In the world of Blade Runner, there are tons of replicants — but in the case of the long-lost, 1990s action game that bears the dystopian movie classic's name, it turns out there’s at least one repli-can.
Bad joke? Sure, but there’s a pretty great story behind it. After more than two decades, the critically-praised Blade Runner PC game, which had all but lapsed from availability due to shifting game industry fortunes, has finally been revived.
Thanks to the diligent effort of a small group of programmers (and, evidently, ardent Blade Runner fans), a years-in-the-making effort to rebuild the game almost from the ground up is paying off, with the remade version’s arrival last month on legacy games website GOG.com — all with the support of Blade Runner home video distributor Alcon Interactive.
Originally released for PC back in 1997 by development studio Westwood, Blade Runner (the game) featured voice acting work from Blade Runner (the movie) stars Sean Young (Rachael) and James Hong (Hannibal Chew), and won critical praise (as well as the Interactive Achievement Award for Computer Adventure Game of the Year) for replicating the look and feel of Ridley Scott’s dark dystopian masterpiece.
But, as the programmers explain in an in-depth blog post, the 2003 demise of Westwood Studios eventually led to a worst-case scenario for nostalgic fans eager to track down an online version: The game’s source code was lost, and the only way to play Blade Runner was to be one of the fortunate few who could track down one of the dwindling supplies of previously-owned CD-ROM copies (and then find a PC rig with the properly archaic 1990s-era specs to play it).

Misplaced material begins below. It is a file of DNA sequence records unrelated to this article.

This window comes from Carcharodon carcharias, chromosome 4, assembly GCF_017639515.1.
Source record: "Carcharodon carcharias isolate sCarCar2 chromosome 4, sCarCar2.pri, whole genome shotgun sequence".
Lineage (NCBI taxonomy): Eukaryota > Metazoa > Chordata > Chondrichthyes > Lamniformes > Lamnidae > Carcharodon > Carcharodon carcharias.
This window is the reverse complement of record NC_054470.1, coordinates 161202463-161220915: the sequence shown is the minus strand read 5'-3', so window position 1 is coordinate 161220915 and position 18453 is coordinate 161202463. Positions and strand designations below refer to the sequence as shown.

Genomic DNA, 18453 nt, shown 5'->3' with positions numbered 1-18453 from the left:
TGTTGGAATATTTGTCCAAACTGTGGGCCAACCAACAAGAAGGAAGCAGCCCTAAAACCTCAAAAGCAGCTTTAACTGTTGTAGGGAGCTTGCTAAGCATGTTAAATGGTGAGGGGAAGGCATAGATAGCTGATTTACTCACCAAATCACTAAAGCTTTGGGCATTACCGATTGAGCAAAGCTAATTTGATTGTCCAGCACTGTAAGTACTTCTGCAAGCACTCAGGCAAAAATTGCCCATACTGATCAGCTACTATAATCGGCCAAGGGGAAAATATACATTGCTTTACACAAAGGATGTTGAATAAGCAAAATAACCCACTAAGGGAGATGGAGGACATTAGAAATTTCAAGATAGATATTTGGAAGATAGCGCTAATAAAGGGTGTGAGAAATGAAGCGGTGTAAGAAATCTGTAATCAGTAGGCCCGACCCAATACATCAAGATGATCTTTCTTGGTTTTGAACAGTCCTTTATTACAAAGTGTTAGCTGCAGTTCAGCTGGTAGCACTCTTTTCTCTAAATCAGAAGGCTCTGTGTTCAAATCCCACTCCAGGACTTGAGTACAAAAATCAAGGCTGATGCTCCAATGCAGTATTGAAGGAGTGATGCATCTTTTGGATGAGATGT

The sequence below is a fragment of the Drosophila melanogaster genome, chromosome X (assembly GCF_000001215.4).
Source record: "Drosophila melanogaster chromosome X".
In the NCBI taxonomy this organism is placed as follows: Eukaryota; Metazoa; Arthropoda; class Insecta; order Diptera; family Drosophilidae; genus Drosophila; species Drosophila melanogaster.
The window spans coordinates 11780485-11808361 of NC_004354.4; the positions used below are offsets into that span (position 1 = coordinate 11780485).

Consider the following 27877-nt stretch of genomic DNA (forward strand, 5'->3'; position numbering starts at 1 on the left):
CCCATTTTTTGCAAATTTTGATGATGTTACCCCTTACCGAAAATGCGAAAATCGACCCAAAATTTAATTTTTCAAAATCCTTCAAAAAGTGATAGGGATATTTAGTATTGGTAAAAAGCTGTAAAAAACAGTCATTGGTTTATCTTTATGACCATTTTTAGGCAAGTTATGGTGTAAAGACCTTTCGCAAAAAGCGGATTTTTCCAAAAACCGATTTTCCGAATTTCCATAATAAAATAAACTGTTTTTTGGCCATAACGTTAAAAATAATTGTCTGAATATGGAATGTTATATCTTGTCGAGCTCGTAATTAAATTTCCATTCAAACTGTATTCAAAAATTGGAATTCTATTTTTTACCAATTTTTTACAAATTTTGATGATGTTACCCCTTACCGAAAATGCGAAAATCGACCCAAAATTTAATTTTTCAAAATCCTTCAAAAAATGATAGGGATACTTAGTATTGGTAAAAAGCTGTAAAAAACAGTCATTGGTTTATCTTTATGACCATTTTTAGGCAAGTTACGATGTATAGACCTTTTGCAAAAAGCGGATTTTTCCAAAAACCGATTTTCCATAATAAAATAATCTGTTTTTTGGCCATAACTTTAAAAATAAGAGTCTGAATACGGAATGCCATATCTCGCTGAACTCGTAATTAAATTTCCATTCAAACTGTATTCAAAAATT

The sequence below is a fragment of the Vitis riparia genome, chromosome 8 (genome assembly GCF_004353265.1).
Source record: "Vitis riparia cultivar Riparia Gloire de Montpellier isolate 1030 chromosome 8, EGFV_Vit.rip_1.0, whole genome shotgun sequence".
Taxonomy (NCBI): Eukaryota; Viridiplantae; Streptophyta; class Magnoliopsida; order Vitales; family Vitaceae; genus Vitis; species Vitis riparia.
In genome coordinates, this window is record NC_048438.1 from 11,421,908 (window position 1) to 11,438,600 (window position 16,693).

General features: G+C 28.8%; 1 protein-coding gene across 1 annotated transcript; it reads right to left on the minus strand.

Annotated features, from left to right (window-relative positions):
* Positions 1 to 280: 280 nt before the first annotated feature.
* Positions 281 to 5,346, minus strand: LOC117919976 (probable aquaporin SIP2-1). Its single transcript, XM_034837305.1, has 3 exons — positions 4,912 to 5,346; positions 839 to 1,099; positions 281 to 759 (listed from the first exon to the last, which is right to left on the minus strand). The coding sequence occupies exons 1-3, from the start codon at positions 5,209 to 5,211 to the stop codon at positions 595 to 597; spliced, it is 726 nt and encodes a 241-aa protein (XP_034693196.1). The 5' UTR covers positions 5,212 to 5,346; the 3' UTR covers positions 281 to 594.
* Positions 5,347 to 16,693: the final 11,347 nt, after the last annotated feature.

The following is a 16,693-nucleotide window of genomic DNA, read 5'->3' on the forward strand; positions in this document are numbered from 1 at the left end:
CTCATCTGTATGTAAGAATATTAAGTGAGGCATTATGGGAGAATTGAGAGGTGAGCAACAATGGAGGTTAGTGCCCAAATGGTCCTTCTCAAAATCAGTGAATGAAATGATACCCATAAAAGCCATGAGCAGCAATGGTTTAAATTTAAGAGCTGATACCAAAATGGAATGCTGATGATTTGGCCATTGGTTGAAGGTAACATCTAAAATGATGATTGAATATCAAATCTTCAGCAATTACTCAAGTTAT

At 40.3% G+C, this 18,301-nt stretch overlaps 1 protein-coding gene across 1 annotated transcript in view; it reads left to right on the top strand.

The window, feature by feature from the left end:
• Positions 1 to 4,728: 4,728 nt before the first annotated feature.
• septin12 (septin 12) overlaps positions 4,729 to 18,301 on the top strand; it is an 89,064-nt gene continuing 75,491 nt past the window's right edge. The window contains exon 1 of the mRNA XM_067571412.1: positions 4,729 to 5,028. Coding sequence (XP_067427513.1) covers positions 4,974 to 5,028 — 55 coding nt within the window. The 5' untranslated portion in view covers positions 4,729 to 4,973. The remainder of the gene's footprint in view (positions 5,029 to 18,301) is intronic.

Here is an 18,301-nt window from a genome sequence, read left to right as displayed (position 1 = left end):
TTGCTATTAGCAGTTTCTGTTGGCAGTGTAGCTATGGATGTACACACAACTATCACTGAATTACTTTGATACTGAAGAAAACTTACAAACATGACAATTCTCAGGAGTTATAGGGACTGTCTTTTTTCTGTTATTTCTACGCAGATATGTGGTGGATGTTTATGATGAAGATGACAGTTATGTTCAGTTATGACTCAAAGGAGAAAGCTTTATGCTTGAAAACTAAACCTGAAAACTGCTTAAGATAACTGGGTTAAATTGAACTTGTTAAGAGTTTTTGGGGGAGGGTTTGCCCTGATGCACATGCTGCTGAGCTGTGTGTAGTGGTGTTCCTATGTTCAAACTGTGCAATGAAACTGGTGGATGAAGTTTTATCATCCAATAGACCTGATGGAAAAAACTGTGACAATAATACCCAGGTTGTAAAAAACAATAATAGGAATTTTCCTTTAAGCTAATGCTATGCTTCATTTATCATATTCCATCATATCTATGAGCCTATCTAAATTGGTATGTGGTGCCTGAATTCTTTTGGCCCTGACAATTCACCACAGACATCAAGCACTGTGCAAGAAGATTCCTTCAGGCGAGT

Reverse-engineering the game from the 4-disc original was a slow and time-intensive endeavor, requiring the use of the ScummVM emulation program (“previously used to emulate classic LucasArts adventure games,” the team notes) — plus tons of patience and dedication.
“Restoring the Blade Runner video game to its former glory required one useful tool and loads of passion for retro games,” the team states, “… The passion came from the programmers who spend around 8 years dissecting the code from Blade Runner’s original CDs and then painstakingly putting it together again to form the digital version.”
Eight years is almost a lifetime in replicant terms, so arriving at the finish line in 2019, says the team, feels almost like a rebirth. “The timing seems perfect. 22 years have passed since the game release, and the date of November 2019 from its main titles has just stopped being the future and became history. Furthermore, since the movie sequel hit the cinemas two years ago, a new generation of Blade Runner fans is being born in front of our eyes. Now, they will also be able to play this outstanding game.”
Whether you’re an old-school Blade Runner fan or a newcomer, there’s almost literally never been a better time to dive back into one of the rare early gaming moments when a video game came close to capturing the vibe of its big-screen inspiration. Blade Runner for PC is an $8.99 download, available now at GOG.com.